All of this is just Internet junk at the end of the day, but it's still a bit worrying. The person you're harmlessly chatting to in the pub could be a weirdo like Robin, Asif or, worst of all, Legless I. Just watch out for anyone with a mate called 'Denty', is all we can say.

Comment on this article: letters@thefridaything.co.uk

Subscribe to The Friday Thing for free

Bad words ahead The Friday Thing is a weekly email comment sheet. Casting a cynical eye over the week's events, it is rarely fair and never balanced.

A selection of articles from each week's issue appear online, but to enjoy the full Thing, delivered by email every Friday - as well as access to almost five years of back issues - you'll need to subscribe. It's absolutely free.

"Razor-sharp comment and gossip." - The Sunday Times

"Hilariously cynical..To describe it as 'irreverent' is to do the newsletter an injustice." - The Observer

"Sharp, intelligent, opinionated, uncompromising and very, very funny. Just like 'Private Eye' used to be." - Alec McKelland

"Wicked" - Channel 4

"Ace" - Time Out

"'We rise once again in advocacy of The Friday Thing. We realize that some of you may be unwilling to spend [your money] on plain-text comment, but you're only depriving yourself." - The Minor Fall, The Major Lift

"Subscribing to this at the beginning of the year was undoubtedly one of the better decisions I've made. Superlative, and utterly marvellous. I look forward to Fridays now, because I can't wait for the next issue. Fucking fucking brilliant." - Meish.org

"Featuring writers from The Observer, Smack The Pony and The 11 O'Clock Show... will continue to attract new subscribers sight unseen" - NeedToKnow

"The Friday Thing is so good it's stopping me from doing a bunk of a Friday afternoon." - Annie Blinkhorn (The Erotic Review)

"So now" - The Evening Standard

"Damn it, you rule. May you never, ever back down." - Paul Mayze

"Ace" - PopJustice

"Snarky" - Online Journalism Review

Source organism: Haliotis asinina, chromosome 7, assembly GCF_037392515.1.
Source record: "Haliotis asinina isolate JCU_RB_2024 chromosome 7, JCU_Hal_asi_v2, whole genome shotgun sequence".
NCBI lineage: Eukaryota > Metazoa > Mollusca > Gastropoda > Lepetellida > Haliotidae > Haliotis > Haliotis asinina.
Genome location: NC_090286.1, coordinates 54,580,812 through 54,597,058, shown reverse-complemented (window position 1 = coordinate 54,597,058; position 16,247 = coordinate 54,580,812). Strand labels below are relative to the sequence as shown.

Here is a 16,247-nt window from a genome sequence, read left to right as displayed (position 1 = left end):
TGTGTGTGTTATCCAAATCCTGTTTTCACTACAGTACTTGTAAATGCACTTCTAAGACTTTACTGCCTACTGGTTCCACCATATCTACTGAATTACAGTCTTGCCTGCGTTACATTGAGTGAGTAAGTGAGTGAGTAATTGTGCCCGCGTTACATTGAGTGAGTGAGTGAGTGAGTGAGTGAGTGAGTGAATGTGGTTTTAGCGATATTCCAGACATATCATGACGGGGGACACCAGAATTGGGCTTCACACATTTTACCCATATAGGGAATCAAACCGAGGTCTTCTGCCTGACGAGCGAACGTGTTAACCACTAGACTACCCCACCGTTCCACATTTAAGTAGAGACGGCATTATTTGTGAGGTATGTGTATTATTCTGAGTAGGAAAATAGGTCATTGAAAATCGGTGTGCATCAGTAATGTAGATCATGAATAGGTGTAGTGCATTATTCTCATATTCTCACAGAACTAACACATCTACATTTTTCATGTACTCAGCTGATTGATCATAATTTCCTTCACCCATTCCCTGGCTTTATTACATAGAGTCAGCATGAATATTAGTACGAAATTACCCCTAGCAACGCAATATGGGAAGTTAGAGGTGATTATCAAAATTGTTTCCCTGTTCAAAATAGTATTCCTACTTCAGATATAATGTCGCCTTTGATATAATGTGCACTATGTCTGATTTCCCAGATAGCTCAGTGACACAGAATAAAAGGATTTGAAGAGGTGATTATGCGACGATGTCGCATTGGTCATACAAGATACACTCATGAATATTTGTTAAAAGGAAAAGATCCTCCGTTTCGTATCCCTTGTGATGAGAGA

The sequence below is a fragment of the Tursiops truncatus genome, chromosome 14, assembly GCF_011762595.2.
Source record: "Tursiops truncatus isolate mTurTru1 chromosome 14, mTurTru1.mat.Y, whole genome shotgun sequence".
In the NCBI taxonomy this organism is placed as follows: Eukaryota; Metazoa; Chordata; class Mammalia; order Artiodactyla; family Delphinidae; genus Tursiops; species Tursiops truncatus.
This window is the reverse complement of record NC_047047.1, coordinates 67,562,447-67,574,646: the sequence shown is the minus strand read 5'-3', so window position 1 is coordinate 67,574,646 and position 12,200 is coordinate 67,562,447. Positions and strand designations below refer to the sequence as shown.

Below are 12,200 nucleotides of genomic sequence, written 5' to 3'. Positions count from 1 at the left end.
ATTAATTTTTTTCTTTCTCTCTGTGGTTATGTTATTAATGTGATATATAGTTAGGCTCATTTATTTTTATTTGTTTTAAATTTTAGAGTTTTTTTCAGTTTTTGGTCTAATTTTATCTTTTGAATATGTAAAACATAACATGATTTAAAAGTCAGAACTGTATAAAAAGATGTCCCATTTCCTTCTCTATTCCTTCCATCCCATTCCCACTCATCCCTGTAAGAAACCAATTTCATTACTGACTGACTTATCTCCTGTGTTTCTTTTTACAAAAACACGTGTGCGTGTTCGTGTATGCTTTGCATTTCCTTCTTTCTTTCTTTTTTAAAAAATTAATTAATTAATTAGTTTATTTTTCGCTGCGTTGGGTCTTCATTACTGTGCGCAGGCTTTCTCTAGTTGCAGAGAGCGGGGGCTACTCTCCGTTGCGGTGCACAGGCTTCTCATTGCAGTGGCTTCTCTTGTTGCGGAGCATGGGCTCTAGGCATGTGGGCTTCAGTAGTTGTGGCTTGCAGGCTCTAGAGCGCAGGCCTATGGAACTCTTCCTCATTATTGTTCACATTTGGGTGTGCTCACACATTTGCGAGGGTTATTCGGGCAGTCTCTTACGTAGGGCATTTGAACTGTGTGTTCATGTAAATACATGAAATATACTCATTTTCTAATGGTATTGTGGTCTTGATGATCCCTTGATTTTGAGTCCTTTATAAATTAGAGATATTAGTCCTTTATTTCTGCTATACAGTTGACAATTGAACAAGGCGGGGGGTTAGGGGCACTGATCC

"Can you please stop making me laugh out loud... I'm supposed to be working, you know!" - Tamsin Tyrwhitt

"Your coverage of stuff as it spills is right on the money." - Mike Woods

"Popbitch with A-Levels." - Tim Footman

"In an inbox full of trite work-related nonsense, TFT shines from under its subject heading like the sun out of Angus Deayton's arse." - Nikki Hunt

"A first rate email. It's become an integral part of my week, and my life would be empty and meaningless without it (well, *more* empty and meaningless anyway)." - Mark Pugh

"Genius, absolute bit of class. And you can quote me on that." - Lee Neville

"If you're hipper than hell, this is what you read." - MarketingSherpa

"The most entertaining email I've had all week. Great tone." - Matthew Prior

"A massive and engrossing wit injection." - idiotica.co.uk

"I wouldn't know satire if it bit me on the arse. But I did like the Naomi Campbell joke." - Matt Kelly (The Mirror)

"Has had an understandably high profile among people who know about these things." - Guy Clapperton (Guardian Online)

"Satirical sideswipes at the burning issues of the day." - Radio 5 Live

"Puerile and worthless... Truly fabulous... Do read the whole thing." - Stephen Pollard

The Friday Thing 2001-2008 - All Rights Reserved